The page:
The same applies to the repetition of words or phrases. ChatGPT is trained on large amounts of data and language, but it may still use repeated language, especially in larger blocks of text.


The above case involving a law professor is a perfect example of an AI hallucinating, completely making something up in its reactions. It remains one of the biggest problems with generative chatbots like ChatGPT.

AI experts recommend fact-checking ChatGPT responses, especially when it comes to more niche information and topics. There are many other cases of hallucinations, some more serious than others, so it’s best to double-check your responses with other sources of information before trusting their accuracy.

It’s easier to spot this if you’re reading about a familiar topic. For example, a match report from a recent football match you watched might easily allow you to identify any factual inaccuracies. But if you’re studying the thermic effect of food, it can be difficult to tell whether it’s human-generated or AI-generated.

copy paste error

This is arguably the easiest to spot. People have been known to accidentally copy and paste ChatGPT replies and their accompanying comments, such as “Of course, this is a movie review of…”.

This is a method of determining whether what you are reading was written by ChatGPT or a human, and is based purely on human error, not errors on behalf of artificial intelligence.

Read the text carefully

ChatGPT is trained to sound and react like a human, so if you only read a sentence or two, it’s nearly impossible to tell whether something was written by an AI. It will become clearer if you read the entire article carefully, which may highlight specific hallucinations, repetitions, common language, or copy-paste errors.

Of course, humans can edit ChatGPT’s responses to remove much of the above and make the text more human-like, but this will usually involve a level of editing that may mean it’s easier to write the text yourself.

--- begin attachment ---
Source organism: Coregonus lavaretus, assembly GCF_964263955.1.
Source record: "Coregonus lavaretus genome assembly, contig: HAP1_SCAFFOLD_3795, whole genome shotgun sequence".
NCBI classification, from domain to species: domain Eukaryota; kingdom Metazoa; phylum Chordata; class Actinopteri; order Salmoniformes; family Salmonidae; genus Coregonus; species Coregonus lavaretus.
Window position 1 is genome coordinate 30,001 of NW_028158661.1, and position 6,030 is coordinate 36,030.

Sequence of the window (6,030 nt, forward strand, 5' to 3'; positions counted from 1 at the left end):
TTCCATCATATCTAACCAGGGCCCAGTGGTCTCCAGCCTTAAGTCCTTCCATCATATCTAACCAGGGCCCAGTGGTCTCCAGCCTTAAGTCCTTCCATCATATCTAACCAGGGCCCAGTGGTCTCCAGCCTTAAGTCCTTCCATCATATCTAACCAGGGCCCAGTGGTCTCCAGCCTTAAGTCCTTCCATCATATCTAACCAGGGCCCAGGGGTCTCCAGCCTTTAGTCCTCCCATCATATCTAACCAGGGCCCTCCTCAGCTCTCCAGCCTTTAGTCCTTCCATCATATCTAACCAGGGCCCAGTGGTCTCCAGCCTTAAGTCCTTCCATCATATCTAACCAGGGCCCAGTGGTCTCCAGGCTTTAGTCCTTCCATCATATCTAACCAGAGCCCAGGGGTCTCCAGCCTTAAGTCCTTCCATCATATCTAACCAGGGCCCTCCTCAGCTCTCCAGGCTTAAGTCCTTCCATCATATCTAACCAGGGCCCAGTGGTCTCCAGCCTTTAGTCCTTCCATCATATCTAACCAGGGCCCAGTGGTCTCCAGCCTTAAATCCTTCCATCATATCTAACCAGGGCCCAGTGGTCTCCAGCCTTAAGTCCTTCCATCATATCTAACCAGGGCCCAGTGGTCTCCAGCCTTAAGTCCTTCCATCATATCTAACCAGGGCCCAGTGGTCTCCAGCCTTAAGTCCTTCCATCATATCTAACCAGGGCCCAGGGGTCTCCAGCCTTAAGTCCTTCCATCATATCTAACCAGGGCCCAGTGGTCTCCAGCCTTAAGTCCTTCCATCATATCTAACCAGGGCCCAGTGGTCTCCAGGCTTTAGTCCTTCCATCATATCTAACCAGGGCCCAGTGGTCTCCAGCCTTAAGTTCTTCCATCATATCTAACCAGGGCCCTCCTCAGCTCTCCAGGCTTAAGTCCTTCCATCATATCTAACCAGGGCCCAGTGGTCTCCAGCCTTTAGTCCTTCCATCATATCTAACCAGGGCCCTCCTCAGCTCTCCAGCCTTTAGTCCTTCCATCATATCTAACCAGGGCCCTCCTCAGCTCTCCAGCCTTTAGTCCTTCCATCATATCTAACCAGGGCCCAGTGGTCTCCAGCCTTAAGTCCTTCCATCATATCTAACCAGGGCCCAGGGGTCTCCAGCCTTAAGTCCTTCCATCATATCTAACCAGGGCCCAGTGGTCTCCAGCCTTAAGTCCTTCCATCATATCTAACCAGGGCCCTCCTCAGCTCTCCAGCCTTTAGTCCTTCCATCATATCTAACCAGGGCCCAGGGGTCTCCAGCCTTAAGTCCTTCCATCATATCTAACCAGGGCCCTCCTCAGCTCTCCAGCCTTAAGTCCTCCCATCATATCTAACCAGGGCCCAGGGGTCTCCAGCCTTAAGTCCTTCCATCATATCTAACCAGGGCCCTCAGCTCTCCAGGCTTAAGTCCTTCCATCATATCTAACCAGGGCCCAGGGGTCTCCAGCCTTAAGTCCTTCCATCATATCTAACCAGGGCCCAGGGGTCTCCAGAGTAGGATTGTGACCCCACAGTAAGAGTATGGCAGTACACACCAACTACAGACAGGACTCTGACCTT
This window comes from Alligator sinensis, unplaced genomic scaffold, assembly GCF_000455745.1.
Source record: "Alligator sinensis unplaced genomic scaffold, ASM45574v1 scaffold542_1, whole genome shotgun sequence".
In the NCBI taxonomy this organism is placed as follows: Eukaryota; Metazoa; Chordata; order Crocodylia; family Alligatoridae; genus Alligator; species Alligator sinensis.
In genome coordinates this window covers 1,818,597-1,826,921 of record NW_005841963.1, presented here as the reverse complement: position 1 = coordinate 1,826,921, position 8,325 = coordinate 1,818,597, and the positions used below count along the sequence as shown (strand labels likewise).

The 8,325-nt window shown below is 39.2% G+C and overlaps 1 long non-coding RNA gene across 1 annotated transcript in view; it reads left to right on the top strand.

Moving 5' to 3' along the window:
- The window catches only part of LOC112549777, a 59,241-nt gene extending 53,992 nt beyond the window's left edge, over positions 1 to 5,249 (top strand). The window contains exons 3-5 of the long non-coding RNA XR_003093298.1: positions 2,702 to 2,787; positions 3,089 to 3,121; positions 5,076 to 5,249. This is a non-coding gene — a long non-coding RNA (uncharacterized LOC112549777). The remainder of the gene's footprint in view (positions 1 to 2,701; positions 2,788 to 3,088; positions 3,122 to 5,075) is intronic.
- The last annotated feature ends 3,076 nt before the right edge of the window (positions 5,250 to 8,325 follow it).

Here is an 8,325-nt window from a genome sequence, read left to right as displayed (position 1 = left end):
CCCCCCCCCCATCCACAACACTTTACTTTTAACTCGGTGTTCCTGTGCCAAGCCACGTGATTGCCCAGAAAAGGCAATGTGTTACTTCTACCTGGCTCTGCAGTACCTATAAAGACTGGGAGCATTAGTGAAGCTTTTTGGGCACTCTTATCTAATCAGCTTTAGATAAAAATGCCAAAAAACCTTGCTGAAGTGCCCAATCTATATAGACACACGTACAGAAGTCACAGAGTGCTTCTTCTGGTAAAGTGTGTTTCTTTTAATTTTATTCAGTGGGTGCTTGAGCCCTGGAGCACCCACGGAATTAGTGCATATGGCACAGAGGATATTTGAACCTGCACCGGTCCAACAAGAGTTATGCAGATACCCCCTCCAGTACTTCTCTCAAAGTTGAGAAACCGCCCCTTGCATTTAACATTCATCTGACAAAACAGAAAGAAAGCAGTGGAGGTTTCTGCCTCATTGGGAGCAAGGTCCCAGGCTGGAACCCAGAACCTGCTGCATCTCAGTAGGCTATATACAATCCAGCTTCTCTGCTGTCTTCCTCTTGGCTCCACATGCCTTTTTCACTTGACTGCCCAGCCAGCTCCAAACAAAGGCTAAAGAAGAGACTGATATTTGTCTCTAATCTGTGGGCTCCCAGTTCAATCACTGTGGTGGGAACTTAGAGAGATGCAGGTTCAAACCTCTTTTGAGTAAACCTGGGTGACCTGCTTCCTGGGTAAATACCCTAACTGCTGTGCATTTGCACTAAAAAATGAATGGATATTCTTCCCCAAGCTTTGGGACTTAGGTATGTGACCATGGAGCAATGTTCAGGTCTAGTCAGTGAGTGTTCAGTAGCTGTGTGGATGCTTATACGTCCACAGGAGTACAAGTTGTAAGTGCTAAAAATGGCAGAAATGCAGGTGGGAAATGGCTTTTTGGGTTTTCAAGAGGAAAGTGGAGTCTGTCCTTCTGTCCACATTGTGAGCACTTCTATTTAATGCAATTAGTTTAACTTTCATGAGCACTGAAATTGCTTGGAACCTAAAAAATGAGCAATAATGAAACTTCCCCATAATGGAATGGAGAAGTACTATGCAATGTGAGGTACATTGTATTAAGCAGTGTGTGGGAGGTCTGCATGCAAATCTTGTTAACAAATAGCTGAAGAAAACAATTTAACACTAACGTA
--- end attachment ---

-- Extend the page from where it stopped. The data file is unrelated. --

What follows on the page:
How to detect ChatGPT content

The rise of ChatGPT and similar AI chatbots has led to a series of AI content detectors that all claim to be able to detect whether a piece of text was written by a human or an AI.

We’ve looked at the best AI content detectors that can even indicate exactly which parts of text are human and which are AI. Some will give you an estimate of the percentage of humans vs. AI in the text for analysis.

However, none of these AI content detectors are 100% perfect, and there will always be cases where human writing is incorrectly detected as AI, and vice versa.

However, using an AI detector is a great way to see if there are signs of AI in what you’re reading, especially if you’re still doubtful after checking for repetition, hallucinations, and general language.

But the key point, especially when it comes to niche topics you’re not entirely familiar with, is to always fact-check what ChatGPT tells you. Better safe than sorry.

Featured Image: Ideographies

#written #ChatGPT

Leave a Reply

Your email address will not be published. Required fields are marked *